nature of manawatu

these are from a couple weeks ago when the head science curator (miriam), a local plant expert guy and i went out to round bush reserve, located somewhere between himtangi and foxton beaches. it was a pretty impressive chunk of land.

the most noticeable thing when you start to get only a minute or so in is all the noisy nature! by the road where we parked the car was pretty much silent, but as we walked in we could hear all sorts of birds calling and enormous bees buzzing around. as we got past the flax swamp area and into the bush, the bird calls echoed and there was a continuous swoosh of branches and grasses in the wind. there was an overwhelming feeling of being enveloped in nature.

some of the more interesting pieces in the forest were the dead and dying pine trees that were poisoned in order to restore nature trees. their giant dried up branches looked eerily impressive.

earlier that day, we went to himatangi beach to see the dunes and the surf was booming and crashing like a storm was brewing and in fact it did start to rain just as we left round bush.

we also briefly stopped at the manawatu estuary to see the vegetation and the long mudflats were speckled with air holes and other little baubles i couldn’t identify. it would be great to see the flats during the spring and summer when the birds are out in full force.


Anonymous said…
Hi Erica,
Great blog!
I run a website called envirohistory NZ and am looking at doing a post on the (rather sad) history of Round Reserve. Could I please include your photo of the bush there to show what it is like today? This is an example of the kind of story I am thinking about doing:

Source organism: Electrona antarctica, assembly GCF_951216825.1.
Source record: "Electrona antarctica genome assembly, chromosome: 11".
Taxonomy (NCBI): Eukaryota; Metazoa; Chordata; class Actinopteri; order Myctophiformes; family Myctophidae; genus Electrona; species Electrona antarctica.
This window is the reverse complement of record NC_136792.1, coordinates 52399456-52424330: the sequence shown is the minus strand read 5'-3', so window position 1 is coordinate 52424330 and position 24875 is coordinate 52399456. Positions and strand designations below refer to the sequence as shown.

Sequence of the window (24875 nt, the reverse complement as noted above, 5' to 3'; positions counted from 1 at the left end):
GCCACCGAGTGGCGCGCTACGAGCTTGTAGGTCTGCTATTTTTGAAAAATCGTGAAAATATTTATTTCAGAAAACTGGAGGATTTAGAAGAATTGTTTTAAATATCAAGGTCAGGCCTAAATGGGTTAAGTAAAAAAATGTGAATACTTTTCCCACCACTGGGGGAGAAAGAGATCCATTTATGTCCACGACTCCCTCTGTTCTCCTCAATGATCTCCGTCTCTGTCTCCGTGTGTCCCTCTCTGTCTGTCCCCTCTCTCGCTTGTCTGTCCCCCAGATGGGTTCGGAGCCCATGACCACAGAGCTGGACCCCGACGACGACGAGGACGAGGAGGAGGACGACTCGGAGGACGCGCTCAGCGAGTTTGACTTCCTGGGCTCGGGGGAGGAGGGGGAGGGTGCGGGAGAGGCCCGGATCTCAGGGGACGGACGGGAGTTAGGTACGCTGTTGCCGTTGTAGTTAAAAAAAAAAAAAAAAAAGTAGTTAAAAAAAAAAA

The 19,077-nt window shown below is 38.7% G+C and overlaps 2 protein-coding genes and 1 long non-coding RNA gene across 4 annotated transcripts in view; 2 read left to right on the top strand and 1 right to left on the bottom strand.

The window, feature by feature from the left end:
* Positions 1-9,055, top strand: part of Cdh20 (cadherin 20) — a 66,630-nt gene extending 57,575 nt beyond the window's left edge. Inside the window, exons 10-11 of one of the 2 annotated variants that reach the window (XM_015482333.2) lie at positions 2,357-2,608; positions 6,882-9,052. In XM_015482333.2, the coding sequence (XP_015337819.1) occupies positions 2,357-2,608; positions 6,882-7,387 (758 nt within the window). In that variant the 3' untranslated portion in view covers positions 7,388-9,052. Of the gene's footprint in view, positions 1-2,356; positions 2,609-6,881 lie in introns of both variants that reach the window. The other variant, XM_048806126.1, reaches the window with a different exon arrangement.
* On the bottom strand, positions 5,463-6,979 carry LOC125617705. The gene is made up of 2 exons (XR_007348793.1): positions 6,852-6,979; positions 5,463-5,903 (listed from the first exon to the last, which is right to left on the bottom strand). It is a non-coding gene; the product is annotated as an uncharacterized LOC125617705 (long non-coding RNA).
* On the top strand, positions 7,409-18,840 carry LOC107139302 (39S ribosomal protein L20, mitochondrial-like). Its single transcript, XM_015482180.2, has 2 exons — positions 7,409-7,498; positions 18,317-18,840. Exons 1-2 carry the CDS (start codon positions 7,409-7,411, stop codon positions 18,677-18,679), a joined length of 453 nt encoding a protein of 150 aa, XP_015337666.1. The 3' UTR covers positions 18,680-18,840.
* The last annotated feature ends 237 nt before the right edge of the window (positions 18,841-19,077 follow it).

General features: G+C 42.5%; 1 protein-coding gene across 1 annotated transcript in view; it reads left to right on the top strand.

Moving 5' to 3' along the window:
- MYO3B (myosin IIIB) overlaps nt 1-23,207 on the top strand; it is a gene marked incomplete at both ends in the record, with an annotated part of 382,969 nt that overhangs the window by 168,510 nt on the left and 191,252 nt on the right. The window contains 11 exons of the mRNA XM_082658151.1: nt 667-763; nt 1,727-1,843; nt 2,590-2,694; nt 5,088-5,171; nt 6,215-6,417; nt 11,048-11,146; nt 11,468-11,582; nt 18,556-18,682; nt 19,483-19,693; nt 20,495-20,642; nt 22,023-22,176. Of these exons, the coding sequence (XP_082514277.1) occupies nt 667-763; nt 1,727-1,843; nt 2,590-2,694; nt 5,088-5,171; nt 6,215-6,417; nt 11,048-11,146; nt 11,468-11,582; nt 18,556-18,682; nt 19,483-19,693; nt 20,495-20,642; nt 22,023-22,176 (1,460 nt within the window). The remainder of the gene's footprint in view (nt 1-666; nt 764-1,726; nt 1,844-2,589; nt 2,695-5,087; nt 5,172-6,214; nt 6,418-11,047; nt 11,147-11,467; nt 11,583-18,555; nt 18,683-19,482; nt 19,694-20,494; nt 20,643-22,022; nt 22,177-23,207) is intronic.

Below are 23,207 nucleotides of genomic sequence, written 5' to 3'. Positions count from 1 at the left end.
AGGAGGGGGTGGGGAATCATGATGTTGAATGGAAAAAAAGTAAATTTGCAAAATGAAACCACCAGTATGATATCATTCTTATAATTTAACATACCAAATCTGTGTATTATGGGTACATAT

Catherine (you can email me at envirohistorynz at gmail dot com)
Merv Matthews said…
I have just read your history of Round Bush Reserve which you mentioned above, and I must congratulate you on your excellent effort. I visited the Reserve last week, accessing it firstly from the State Highway (a couple of stiles at the fencelines would have helped) then drove around to the Wylie Road access. It was sad to see so much effort had gone into new plantings at this end with virtually all having died.
I worked at the Manawatu County Council office in Sanson during the 1960s -1980 when the MCC was responsible for maintenance of the Reserve. That part of the country is now within the Horowhenua District Council area, but the Reserve is now under the control of DOC.
I hope to go back soon and possibly mark a loop track to help visitors to view the big trees. There are so many baitline tracks marked with numbered triangles that it could be confusing for visitors to navigate through the bush.
Merv Matthews, former County Clerk, Manawatu County Council.

Popular Posts